Realtime Comet Photo Gallery


Realtime Aurora Photo Gallery

  All Sky Fireball Network
Every night, a network of NASA all-sky cameras scans the skies above the United States for meteoritic fireballs. Automated software maintained by NASA's Meteoroid Environment Office calculates their orbits, velocity, penetration depth in Earth's atmosphere and many other characteristics. Daily results are presented here on Spaceweather.com.

On Dec. 28, 2018, the network reported 17 fireballs.
(17 sporadics)

In this diagram of the inner solar system, all of the fireball orbits intersect at a single point--Earth. The orbits are color-coded by velocity, from slow (red) to fast (blue). [Larger image] [movies]

  Near Earth Asteroids
Potentially Hazardous Asteroids (PHAs) are space rocks larger than approximately 100m that can come closer to Earth than 0.05 AU. None of the known PHAs is on a collision course with our planet, although astronomers are finding new ones all the time.
On December 29, 2018 there were 1947 potentially hazardous asteroids.
Recent & Upcoming Earth-asteroid encounters:
Asteroid
Date(UT)
Miss Distance
Velocity (km/s)
Diameter (m)
418849
2018-Dec-23
16.6 LD
17.6
269
2018 XN5
2018-Dec-24
3 LD
6.4
30
2018 XE4
2018-Dec-26
5.4 LD
9.4
18
2014 AD16
2019-Jan-04
12.9 LD
9.4
12
2018 XO4
2019-Jan-06
7.8 LD
4
31
2016 AZ8
2019-Jan-07
11.6 LD
9.1
224
2013 YM2
2019-Jan-09
7.3 LD
4.3
20
2018 XN
2019-Jan-14
11.9 LD
5.6
59
2013 CW32
2019-Jan-29
13.9 LD
16.4
148
2013 RV9
2019-Feb-06
17.9 LD
5.9
68
2017 PV25
2019-Feb-12
7.3 LD
6.1
43
455176
2019-Feb-20
19.2 LD
26.5
269
2016 CO246
2019-Feb-22
15.8 LD
5.5
23
Notes: LD means "Lunar Distance." 1 LD = 384,401 km, the distance between Earth and the Moon. 1 LD also equals 0.00256 AU. MAG is the visual magnitude of the asteroid on the date of closest approach.
  Cosmic Rays in the Atmosphere

SOMETHING NEW! We have developed a new predictive model of aviation radiation. It's called E-RAD--short for Empirical RADiation model. We are constantly flying radiation sensors onboard airplanes over the US and and around the world, so far collecting more than 22,000 gps-tagged radiation measurements. Using this unique dataset, we can predict the dosage on any flight over the USA with an error no worse than 15%.

E-RAD lets us do something new: Every day we monitor approximately 1400 flights criss-crossing the 10 busiest routes in the continental USA. Typically, this includes more than 80,000 passengers per day. E-RAD calculates the radiation exposure for every single flight.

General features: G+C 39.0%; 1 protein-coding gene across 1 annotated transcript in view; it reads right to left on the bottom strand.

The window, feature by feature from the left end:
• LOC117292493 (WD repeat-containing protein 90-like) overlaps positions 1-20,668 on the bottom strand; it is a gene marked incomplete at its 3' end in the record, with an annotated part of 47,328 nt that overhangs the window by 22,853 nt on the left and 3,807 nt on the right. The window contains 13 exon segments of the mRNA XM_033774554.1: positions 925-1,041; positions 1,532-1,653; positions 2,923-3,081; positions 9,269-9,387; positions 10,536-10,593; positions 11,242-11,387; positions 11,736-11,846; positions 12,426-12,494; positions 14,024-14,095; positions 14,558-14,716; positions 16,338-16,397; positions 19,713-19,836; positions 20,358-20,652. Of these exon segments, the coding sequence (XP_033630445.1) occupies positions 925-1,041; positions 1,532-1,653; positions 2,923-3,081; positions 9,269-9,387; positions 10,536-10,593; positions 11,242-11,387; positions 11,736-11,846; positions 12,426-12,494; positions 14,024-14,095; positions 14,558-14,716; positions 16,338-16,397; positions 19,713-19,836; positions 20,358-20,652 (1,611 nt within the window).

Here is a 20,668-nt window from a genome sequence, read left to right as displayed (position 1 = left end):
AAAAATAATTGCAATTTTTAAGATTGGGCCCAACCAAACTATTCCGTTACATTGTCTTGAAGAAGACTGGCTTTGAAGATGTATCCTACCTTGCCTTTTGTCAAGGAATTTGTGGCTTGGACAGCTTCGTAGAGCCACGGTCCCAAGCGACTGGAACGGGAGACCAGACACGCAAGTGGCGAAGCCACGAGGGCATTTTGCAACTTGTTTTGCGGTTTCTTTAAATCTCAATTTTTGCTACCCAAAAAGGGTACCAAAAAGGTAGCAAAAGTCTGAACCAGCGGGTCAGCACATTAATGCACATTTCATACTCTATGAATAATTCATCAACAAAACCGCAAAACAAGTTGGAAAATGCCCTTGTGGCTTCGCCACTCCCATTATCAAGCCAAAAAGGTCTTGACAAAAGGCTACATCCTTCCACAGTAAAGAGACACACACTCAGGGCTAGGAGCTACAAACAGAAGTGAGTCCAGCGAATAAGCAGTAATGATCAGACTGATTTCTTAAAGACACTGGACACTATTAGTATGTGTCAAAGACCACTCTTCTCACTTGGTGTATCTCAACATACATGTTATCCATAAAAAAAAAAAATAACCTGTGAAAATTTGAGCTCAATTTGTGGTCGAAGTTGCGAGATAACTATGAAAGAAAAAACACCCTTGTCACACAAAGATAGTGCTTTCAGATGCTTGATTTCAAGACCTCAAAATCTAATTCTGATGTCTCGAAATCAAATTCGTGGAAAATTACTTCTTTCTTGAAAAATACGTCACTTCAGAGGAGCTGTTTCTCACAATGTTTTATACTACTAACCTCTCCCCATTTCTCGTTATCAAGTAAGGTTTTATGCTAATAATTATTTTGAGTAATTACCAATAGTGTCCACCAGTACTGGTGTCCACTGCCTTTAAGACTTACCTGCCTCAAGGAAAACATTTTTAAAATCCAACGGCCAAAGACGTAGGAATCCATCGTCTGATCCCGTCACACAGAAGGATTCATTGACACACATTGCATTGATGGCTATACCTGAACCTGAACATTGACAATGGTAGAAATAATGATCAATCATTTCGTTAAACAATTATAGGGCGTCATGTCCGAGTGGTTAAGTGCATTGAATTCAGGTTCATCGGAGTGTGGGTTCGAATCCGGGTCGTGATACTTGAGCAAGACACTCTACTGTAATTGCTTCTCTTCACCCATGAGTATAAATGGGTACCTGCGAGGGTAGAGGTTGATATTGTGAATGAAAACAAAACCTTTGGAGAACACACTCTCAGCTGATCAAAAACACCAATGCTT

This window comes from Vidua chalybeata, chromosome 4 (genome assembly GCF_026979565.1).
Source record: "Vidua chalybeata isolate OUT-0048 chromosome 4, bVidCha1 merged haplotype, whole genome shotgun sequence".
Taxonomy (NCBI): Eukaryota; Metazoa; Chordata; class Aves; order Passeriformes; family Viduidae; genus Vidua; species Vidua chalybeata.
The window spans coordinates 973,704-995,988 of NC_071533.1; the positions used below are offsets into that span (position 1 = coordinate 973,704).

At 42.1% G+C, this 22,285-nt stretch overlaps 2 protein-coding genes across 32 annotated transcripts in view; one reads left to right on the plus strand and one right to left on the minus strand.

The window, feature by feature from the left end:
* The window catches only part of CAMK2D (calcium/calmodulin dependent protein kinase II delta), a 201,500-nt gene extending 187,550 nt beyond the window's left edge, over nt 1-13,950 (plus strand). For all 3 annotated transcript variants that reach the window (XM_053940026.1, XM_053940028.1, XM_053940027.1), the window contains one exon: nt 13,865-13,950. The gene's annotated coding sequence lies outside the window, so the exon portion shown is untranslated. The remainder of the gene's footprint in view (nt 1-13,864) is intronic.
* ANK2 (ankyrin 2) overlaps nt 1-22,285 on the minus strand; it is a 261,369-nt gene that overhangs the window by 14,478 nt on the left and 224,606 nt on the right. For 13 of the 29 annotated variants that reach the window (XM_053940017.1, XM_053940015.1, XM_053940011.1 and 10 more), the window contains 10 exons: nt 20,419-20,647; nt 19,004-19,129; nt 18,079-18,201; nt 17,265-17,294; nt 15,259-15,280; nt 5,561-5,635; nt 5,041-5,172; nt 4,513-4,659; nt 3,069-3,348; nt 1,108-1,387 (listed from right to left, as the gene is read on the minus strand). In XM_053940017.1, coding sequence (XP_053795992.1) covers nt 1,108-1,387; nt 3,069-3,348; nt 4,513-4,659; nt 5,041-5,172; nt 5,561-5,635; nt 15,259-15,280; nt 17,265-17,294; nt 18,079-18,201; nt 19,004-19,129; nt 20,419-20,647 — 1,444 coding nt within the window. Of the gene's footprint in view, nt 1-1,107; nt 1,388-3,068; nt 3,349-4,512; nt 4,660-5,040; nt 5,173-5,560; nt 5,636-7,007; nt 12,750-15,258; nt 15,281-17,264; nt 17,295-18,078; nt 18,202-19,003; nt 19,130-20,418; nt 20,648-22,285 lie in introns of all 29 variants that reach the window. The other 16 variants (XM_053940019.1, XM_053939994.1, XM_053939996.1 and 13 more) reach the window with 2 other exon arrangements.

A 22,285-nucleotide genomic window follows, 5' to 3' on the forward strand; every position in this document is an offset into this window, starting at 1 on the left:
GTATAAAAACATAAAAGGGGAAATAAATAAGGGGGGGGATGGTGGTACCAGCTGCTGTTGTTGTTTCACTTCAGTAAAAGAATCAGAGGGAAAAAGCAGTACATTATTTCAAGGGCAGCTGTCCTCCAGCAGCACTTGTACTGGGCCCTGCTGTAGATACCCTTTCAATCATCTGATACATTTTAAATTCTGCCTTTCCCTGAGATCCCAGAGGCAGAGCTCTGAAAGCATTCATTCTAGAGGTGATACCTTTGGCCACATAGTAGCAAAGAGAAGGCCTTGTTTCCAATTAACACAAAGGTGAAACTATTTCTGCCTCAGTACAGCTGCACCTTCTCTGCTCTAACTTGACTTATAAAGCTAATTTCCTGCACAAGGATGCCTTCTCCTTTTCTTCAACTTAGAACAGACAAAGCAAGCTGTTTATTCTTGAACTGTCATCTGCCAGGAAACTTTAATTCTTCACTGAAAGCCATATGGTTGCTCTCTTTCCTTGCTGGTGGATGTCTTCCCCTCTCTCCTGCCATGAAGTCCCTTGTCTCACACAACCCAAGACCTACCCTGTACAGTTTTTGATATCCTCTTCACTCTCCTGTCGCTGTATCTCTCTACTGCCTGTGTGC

The Hot Flights Table is a daily summary of these calculations. It shows the 5 charter flights with the highest dose rates; the 5 commercial flights with the highest dose rates; 5 commercial flights with near-average dose rates; and the 5 commercial flights with the lowest dose rates. Passengers typically experience dose rates that are 20 to 70 times higher than natural radiation at sea level.

To measure radiation on airplanes, we use the same sensors we fly to the stratosphere onboard Earth to Sky Calculus cosmic ray balloons: neutron bubble chambers and X-ray/gamma-ray Geiger tubes sensitive to energies between 10 keV and 20 MeV. These energies span the range of medical X-ray machines and airport security scanners.

Column definitions: (1) The flight number; (2) The maximum dose rate during the flight, expressed in units of natural radiation at sea level; (3) The maximum altitude of the plane in feet above sea level; (4) Departure city; (5) Arrival city; (6) Duration of the flight.

SPACE WEATHER BALLOON DATA: Approximately once a week, Spaceweather.com and the students of Earth to Sky Calculus fly space weather balloons to the stratosphere over California. These balloons are equipped with radiation sensors that detect cosmic rays, a surprisingly "down to Earth" form of space weather. Cosmic rays can seed clouds, trigger lightning, and penetrate commercial airplanes. Furthermore, there are studies ( #1, #2, #3, #4) linking cosmic rays with cardiac arrhythmias and sudden cardiac death in the general population. Our latest measurements show that cosmic rays are intensifying, with an increase of more than 18% since 2015:

The data points in the graph above correspond to the peak of the Reneger-Pfotzer maximum, which lies about 67,000 feet above central California. When cosmic rays crash into Earth's atmosphere, they produce a spray of secondary particles that is most intense at the entrance to the stratosphere. Physicists Eric Reneger and Georg Pfotzer discovered the maximum using balloons in the 1930s and it is what we are measuring today.

En route to the stratosphere, our sensors also pass through aviation altitudes:

In this plot, dose rates are expessed as multiples of sea level. For instance, we see that boarding a plane that flies at 25,000 feet exposes passengers to dose rates ~10x higher than sea level. At 40,000 feet, the multiplier is closer to 50x.

The radiation sensors onboard our helium balloons detect X-rays and gamma-rays in the energy range 10 keV to 20 MeV. These energies span the range of medical X-ray machines and airport security scanners.

Why are cosmic rays intensifying? The main reason is the sun. Solar storm clouds such as coronal mass ejections (CMEs) sweep aside cosmic rays when they pass by Earth. During Solar Maximum, CMEs are abundant and cosmic rays are held at bay. Now, however, the solar cycle is swinging toward Solar Minimum, allowing cosmic rays to return. Another reason could be the weakening of Earth's magnetic field, which helps protect us from deep-space radiation.

  Essential web links
NOAA Space Weather Prediction Center
  The official U.S. government space weather bureau
Atmospheric Optics
  The first place to look for information about sundogs, pillars, rainbows and related phenomena.
Solar Dynamics Observatory
  Researchers call it a "Hubble for the sun." SDO is the most advanced solar observatory ever.
STEREO
  3D views of the sun from NASA's Solar and Terrestrial Relations Observatory
Solar and Heliospheric Observatory
  Realtime and archival images of the Sun from SOHO.
Daily Sunspot Summaries
  from the NOAA Space Environment Center
NOAA 27-Day Space Weather Forecasts
  fun to read, but should be taken with a grain of salt! Forecasts looking ahead more than a few days are often wrong.
Aurora 30 min forecast
  from the NOAA Space Environment Center
Heliophysics
  the underlying science of space weather